Wiki Work

Recently someone asked for wikis to share in a wiki presentation, and thinking about how to explain mine, I decided it would be easier just to blog about them.

The first one I’d show is Potatoes, Pumpkins and Plenty More which is a wiki fourth graders put together to make their learning transparent to the classroom teachers while reading a couple of Megan McDonald’s books. The setting of both books is the early 1900’s and both books begin with grandpa telling the grandson and granddaughter a story of when he was young.  The story ends with a set-up for the next book and the kids clamoring for the story, but grandpa says something like “Not now.  That’s another story for another day.”

When I asked the kids if they wanted to make a wiki based on these books, they immediately wanted to write the third story in the series, which Ms. McDonald  never published. So some began composing while others immediately went to the wiki and began making new pages.  Two students began creating a dictionary page for  The Potato Man and when two others saw that, they asked if they could then do one for The Great Pumpkin Switch. Of course I said yes.  Without prompting, kids created an author page, a character page, and then an opinions page showed up!

But the most incredible thing to me were the stories the 4th graders wrote. The stories were filling up this wiki, though, and so we decided to move them to a separate wiki and connect that one to this one. One student’s Lucky Penny story amazingly captured Megan McDonald’s style and even set up yet a fourth story at the end of her writing!  Thus another wiki, the Brown Box Stories was born. Another student went down a different path and suggested yet another connected wiki, the one called Plenty More.  A great piece of this work for all of the students was the amount of self direction and creativity they showed.

Wiki #2 is one I created as part of a collaborative lesson these same fourth grade teachers and I planned together. The name of this one is “When is an estimate close enough?” In this one, I wrote up the lesson we planned to do together and set up additional pages  for them to use later when back in their classrooms.  On the resources page is an estimation calculator that is fabulous!  There are also videos about how to estimate in specific situations. It’s worth showing a teacher-created wiki.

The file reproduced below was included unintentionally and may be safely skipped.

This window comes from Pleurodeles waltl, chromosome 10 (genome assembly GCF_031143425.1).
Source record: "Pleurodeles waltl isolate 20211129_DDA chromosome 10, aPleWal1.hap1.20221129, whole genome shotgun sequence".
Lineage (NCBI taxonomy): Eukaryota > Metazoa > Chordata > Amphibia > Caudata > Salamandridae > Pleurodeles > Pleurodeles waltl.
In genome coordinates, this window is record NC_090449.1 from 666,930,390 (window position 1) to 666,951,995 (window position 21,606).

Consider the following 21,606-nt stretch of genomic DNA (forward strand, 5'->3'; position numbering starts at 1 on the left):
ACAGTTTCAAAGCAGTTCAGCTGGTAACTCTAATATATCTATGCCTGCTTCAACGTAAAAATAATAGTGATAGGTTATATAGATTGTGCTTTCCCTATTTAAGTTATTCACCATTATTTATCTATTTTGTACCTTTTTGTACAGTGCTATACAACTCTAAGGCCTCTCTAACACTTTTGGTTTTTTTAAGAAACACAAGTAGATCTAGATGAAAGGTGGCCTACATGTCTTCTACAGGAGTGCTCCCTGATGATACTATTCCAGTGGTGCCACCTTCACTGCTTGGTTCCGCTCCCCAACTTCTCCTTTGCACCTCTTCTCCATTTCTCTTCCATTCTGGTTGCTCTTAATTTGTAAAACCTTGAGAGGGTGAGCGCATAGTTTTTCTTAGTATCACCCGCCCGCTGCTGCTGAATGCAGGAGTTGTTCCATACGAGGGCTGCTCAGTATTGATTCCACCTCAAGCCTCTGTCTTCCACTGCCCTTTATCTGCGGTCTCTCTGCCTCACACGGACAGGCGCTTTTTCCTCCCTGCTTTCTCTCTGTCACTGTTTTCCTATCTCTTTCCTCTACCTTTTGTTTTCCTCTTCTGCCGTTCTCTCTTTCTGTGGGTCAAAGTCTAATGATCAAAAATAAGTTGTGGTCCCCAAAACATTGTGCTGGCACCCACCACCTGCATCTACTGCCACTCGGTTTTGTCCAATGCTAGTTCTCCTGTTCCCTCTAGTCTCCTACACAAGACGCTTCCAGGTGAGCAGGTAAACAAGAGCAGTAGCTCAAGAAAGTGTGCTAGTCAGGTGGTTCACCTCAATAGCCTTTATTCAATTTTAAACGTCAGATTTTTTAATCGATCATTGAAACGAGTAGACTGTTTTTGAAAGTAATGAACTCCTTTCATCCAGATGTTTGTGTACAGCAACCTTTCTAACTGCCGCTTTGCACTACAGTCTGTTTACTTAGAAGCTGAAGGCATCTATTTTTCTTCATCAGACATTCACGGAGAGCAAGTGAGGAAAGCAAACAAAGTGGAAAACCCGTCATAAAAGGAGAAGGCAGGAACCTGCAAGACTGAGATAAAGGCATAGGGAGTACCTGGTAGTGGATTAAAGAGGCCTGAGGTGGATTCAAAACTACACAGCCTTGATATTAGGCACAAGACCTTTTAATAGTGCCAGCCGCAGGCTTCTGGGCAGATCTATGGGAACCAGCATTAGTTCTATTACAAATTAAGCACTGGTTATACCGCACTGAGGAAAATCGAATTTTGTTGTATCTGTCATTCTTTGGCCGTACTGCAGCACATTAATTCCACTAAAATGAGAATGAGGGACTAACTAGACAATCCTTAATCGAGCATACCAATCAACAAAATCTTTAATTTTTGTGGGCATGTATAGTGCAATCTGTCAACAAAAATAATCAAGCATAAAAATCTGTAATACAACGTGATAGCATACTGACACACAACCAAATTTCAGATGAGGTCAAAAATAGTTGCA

And, wiki #3 would be either Nicolas’s wiki, specifically his iPad Review pages or the Crozet LED Kids wiki, specifically the report pages from each group. Nicolas is a self-directed learner who “gets” social media and how important the connecting piece of that is. One could spend hours studying the work he has done on his wiki in the two years he’s had it, and the quality is pretty sophisticated for a young man who wrote it as an 11 and 12 year old. This is an independently designed and created wiki.

The Crozet LED kids shared the process they followed while participating in a contest that was aimed at middle and high school kids where they were the only elementary kids designing an LED project. The honesty and the forthrightness is refreshing and they clearly understood how to show what they know. It’s about making learning transparent and sharing.

Kids truly never cease to amaze me. Their willingness to work hard on stuff that matters, to share their thinking and to support each other to create quality work is simply astonishing to watch and support.

THE State Writing Test

Our state writing test is coming up in early March and the tension around it is beginning to rise. Our fifth grades departmentalize, so one teacher teaches writing every day, and the others integrate it into Science and Social Studies some, as well as address it in Literacy and Math as they can, so these kids have gotten lots of practice with writing.

What I see, though, from many of the kids, is quite a bit of this:

19950925

In spring of 2013, our writing test will be online, so that all students will do it on the computer. Our teachers have questions about this decision:

Is it best for all kids? Don’t some of us prefer the actual act of writing–pen to paper-to feel that flow of thoughts?  Are we handicapping those kids by forcing them to tell their story through a keyboard?

Will this decision force keyboarding lessons? How fast should kids be able to type?

What about all of those articles that talk about how fast kids can text?  Is this even something we have to worry about?

What about the kids who do NOT text?  Is there an equity issue we need to address?

Will they be allowed, or not, to use a spellchecker? (If integrating contemporary tools, why not utilize the full functionality–is the test on writing or spelling?)